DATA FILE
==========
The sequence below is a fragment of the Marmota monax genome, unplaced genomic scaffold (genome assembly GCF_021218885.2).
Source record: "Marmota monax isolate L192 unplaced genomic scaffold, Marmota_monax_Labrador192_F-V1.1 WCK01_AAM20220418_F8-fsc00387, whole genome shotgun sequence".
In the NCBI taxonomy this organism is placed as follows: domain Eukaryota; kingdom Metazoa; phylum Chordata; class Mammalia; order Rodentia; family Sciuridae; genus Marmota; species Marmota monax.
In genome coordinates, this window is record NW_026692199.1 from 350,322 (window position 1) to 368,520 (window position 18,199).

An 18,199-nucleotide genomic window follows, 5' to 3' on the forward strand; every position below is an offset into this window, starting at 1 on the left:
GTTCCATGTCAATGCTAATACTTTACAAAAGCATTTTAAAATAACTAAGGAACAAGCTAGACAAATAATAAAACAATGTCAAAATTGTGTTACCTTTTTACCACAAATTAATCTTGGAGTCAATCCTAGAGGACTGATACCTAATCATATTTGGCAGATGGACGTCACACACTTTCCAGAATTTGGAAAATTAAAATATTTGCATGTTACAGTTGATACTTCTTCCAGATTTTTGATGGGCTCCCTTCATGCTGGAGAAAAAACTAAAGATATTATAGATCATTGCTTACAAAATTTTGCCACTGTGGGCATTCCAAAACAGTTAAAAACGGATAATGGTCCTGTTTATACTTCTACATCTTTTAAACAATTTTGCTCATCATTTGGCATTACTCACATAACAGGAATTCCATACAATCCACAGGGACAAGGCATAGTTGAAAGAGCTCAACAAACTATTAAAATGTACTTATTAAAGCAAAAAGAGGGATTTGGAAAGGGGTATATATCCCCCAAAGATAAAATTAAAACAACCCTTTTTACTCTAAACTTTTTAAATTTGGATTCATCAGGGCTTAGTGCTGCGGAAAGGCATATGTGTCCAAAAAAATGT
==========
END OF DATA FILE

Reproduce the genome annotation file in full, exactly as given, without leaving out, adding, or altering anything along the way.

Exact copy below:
The sequence below is a fragment of the Marmota monax genome, unplaced genomic scaffold (genome assembly GCF_021218885.2).
Source record: "Marmota monax isolate L192 unplaced genomic scaffold, Marmota_monax_Labrador192_F-V1.1 WCK01_AAM20220418_F8-fsc00387, whole genome shotgun sequence".
In the NCBI taxonomy this organism is placed as follows: domain Eukaryota; kingdom Metazoa; phylum Chordata; class Mammalia; order Rodentia; family Sciuridae; genus Marmota; species Marmota monax.
In genome coordinates, this window is record NW_026692199.1 from 350,322 (window position 1) to 368,520 (window position 18,199).

An 18,199-nucleotide genomic window follows, 5' to 3' on the forward strand; every position below is an offset into this window, starting at 1 on the left:
GTTCCATGTCAATGCTAATACTTTACAAAAGCATTTTAAAATAACTAAGGAACAAGCTAGACAAATAATAAAACAATGTCAAAATTGTGTTACCTTTTTACCACAAATTAATCTTGGAGTCAATCCTAGAGGACTGATACCTAATCATATTTGGCAGATGGACGTCACACACTTTCCAGAATTTGGAAAATTAAAATATTTGCATGTTACAGTTGATACTTCTTCCAGATTTTTGATGGGCTCCCTTCATGCTGGAGAAAAAACTAAAGATATTATAGATCATTGCTTACAAAATTTTGCCACTGTGGGCATTCCAAAACAGTTAAAAACGGATAATGGTCCTGTTTATACTTCTACATCTTTTAAACAATTTTGCTCATCATTTGGCATTACTCACATAACAGGAATTCCATACAATCCACAGGGACAAGGCATAGTTGAAAGAGCTCAACAAACTATTAAAATGTACTTATTAAAGCAAAAAGAGGGATTTGGAAAGGGGTATATATCCCCCAAAGATAAAATTAAAACAACCCTTTTTACTCTAAACTTTTTAAATTTGGATTCATCAGGGCTTAGTGCTGCGGAAAGGCATATGTGTCCAAAAAAATGT